Some private companies are also getting in on the telehealth action. Livecare and Medeo, both headquartered in Vancouver, are two examples of new companies that offer telehealth services from family doctors and specialists all across BC. According to these companies, thousands of people have received care this way, and hundreds of doctors are participating.

With some of these new companies, seeing your doctor is becoming as easy as turning on your laptop or tablet. Some provide services to regular clinics, and using the service is as easy as walking into a participating clinic. Other companies require individuals to subscribe to the service. The advantage of a subscription service is that individuals can access the service from virtually anywhere they have Internet service and a device with a camera.

In general, people who choose one of these private companies do not have to pay for the service. This may change in the future.

Is telehealth for everyone?

Telehealth is not for everyone. Some problems are better solved when an individual travels to meet a health care professional in person, or the professional comes to the individual’s community to make a visit. For example, individuals with developmental disabilities such as autism are usually seen in person. Likewise for individuals with complicated medical problems that require a physical examination or special tests like a CT scan.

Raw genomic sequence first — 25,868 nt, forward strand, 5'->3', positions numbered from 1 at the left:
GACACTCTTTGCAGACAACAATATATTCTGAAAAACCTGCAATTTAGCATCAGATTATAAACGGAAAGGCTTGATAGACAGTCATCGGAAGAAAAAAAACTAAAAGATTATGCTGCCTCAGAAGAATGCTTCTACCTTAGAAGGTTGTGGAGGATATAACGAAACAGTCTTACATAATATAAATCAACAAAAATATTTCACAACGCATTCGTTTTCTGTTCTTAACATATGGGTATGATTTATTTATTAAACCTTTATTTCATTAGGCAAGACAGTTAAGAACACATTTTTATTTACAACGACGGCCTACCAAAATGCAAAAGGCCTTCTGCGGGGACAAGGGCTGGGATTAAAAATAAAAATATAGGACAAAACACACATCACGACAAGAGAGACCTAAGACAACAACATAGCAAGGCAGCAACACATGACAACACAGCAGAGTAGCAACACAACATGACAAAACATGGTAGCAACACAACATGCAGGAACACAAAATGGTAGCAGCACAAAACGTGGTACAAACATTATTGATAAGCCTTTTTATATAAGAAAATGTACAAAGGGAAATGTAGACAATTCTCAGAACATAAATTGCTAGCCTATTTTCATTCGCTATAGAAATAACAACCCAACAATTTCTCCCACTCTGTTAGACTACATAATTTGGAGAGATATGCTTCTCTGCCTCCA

Common mental health problems such as depression and anxiety, however, can often be helped by telehealth visits. The Operational Stress Injury (OSI) clinic in BC makes hundreds of telehealth visits every year to military veterans and members of the RCMP who suffer from problems such as post-traumatic stress disorder (PTSD). Because of telehealth, the OSI clinic is able to reach many more people who need help.

Some people worry that telehealth may not be as good as a regular face-to-face visit. Others worry they will have trouble using the technology, especially if they aren’t used to using computers and smartphones. These are normal worries, and fortunately, we’ve found the experience of telehealth is better than what people expect. In fact, I’ve spoken to telehealth professionals who find that elderly people are some of the most grateful users of telehealth. Imagine an elderly person who needs to travel several hours away to see a medical specialist: this person is now able to see the specialist at a nearby clinic, or perhaps even from the comfort of their own home.

Ask about it!

The next time you need to see a mental health professional, or a friend or family member needs help, ask if telehealth is available. Check out your local mental health clinic, hospital or even one of the new telehealth companies.

Telehealth is a safe and effective way to provide care. We can expect to see the use of telehealth grow in the future as we keep trying to find ways of delivering care to people no matter where they are.

About the author

Dr. Chow is the Medical Director of E-Mental Health Services and Strategy at Children’s and Women’s Health Centre of BC. He is one of the first psychiatrists in Canada to see patients almost exclusively online. Matthew teaches at the University of British Columbia and has a private practice